Key Issues Unresolved as Iran Nuclear Talks Continue Past Deadline

Officials express optimism that progress can occur.

— -- Foreign negotiators, working beyond a Tuesday deadline, are optimistic that an agreement can be drafted on a nuclear accord with Iran -- with a focus on narrowing down differences between the parties.

A joint statement of progress is expected later today.

British Foreign Secretary Philip Hammond, speaking to reporters, said “a broad framework of understanding” exists, but that some issues still need to be worked out. Germany’s foreign office shared similar sentiments, writing in a statement, “Progress is visible. Nothing is agreed but if there is good will on all sides an agreement is possible."

A deadline for the agreement had been set for March 31. While the deadline has passed, Iran’s foreign minister, speaking Tuesday, said the negotiations have been productive.

"We've accomplished quite a bit, but people needed to get some rest and start over early in the morning," Iranian Foreign Minister Mohammad Javad Zarif said. "And I hope we can finalize the work on Wednesday -- and hopefully begin the process of drafting."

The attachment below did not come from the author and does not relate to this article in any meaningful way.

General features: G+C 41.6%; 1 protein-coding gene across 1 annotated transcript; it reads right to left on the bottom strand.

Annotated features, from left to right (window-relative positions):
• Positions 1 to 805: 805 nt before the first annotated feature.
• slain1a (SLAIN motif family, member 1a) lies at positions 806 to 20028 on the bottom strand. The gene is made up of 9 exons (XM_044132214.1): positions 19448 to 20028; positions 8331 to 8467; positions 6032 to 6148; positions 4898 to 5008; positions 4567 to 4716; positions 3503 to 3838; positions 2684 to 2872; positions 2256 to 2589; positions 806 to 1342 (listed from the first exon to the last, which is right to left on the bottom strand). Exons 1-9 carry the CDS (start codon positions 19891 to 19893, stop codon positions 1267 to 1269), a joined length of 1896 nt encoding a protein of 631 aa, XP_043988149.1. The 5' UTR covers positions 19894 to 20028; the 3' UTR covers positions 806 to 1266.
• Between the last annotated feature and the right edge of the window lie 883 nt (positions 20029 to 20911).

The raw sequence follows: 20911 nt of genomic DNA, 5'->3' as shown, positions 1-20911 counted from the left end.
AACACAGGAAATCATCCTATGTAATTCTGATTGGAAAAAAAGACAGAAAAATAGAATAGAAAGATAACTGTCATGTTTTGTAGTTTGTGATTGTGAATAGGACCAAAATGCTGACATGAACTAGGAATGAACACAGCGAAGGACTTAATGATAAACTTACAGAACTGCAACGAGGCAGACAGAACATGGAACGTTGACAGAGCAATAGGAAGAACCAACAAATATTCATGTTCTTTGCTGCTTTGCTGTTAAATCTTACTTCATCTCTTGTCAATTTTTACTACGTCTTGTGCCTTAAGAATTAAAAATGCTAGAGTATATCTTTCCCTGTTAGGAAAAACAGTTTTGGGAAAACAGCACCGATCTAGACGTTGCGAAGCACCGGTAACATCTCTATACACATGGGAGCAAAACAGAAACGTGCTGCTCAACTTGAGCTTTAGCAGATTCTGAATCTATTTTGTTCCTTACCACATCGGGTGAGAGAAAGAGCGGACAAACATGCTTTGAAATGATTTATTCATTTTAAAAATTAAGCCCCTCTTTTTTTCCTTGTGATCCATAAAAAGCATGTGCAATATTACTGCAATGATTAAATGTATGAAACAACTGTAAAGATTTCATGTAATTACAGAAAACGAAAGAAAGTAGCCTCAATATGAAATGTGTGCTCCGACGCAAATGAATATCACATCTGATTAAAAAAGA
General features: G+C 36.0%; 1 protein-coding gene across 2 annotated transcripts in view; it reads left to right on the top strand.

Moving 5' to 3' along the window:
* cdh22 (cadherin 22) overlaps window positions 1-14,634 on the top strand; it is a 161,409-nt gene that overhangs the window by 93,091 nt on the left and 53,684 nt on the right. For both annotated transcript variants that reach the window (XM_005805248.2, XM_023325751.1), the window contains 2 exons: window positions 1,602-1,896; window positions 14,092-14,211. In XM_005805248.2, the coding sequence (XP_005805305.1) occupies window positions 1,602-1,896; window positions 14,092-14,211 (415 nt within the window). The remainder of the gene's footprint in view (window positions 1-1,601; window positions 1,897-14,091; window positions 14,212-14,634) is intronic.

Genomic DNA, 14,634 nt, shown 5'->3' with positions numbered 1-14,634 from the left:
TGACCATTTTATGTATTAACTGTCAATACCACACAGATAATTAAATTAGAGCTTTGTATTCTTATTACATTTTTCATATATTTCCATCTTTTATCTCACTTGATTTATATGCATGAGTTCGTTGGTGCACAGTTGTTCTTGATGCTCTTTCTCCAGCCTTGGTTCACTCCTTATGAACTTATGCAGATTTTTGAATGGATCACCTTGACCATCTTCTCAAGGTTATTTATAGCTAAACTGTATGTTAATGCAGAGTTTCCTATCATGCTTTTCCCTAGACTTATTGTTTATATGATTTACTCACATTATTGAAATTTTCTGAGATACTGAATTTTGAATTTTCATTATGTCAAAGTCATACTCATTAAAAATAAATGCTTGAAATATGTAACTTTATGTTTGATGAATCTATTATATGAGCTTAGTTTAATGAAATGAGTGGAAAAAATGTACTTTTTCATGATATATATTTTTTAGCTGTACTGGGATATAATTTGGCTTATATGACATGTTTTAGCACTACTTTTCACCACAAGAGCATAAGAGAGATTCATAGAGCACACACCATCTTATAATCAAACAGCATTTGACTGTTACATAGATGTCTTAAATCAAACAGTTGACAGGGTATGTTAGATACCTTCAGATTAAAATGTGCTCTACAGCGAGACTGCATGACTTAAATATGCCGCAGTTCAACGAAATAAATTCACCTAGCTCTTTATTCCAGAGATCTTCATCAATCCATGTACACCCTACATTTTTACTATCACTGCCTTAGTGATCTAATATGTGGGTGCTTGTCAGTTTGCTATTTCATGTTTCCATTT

The State Department had said earlier Tuesday that despite progress, obstacles still remain.

"We've made enough progress in the last days to merit staying until Wednesday," State Department spokeswoman Marie Harf said in a statement to reporters in Lausanne, Switzerland, where the talks are being held. "There are several difficult issues still remaining."

Sticking points during these talks included disagreements on how many centrifuges -- which are used to enrich nuclear fuel -- might remain online at Iran's deep-buried Fordo nuclear reactor, whether or not Iran will be allowed to continue nuclear research and development for scientific purposes, and what to do with the stockpile of enriched uranium it already owns.

Negotiators on all sides have been working towards this deadline since November 2013. That's when Iran and the so-called P5 +1 (U.S., U.K., France, Russia and China, plus Germany) agreed on a Joint Plan of Action (JPA), an interim agreement that paved the way for talks by temporarily halting Iran's nuclear enrichment program and subjecting it to daily inspections in exchange for the loosening of some economic sanctions.

"If we are making progress toward the finish line, then we should keep going," White House spokesman Josh Earnest said Tuesday, but he added that if talks fail, then the U.S. would be forced to "consider some other alternatives.”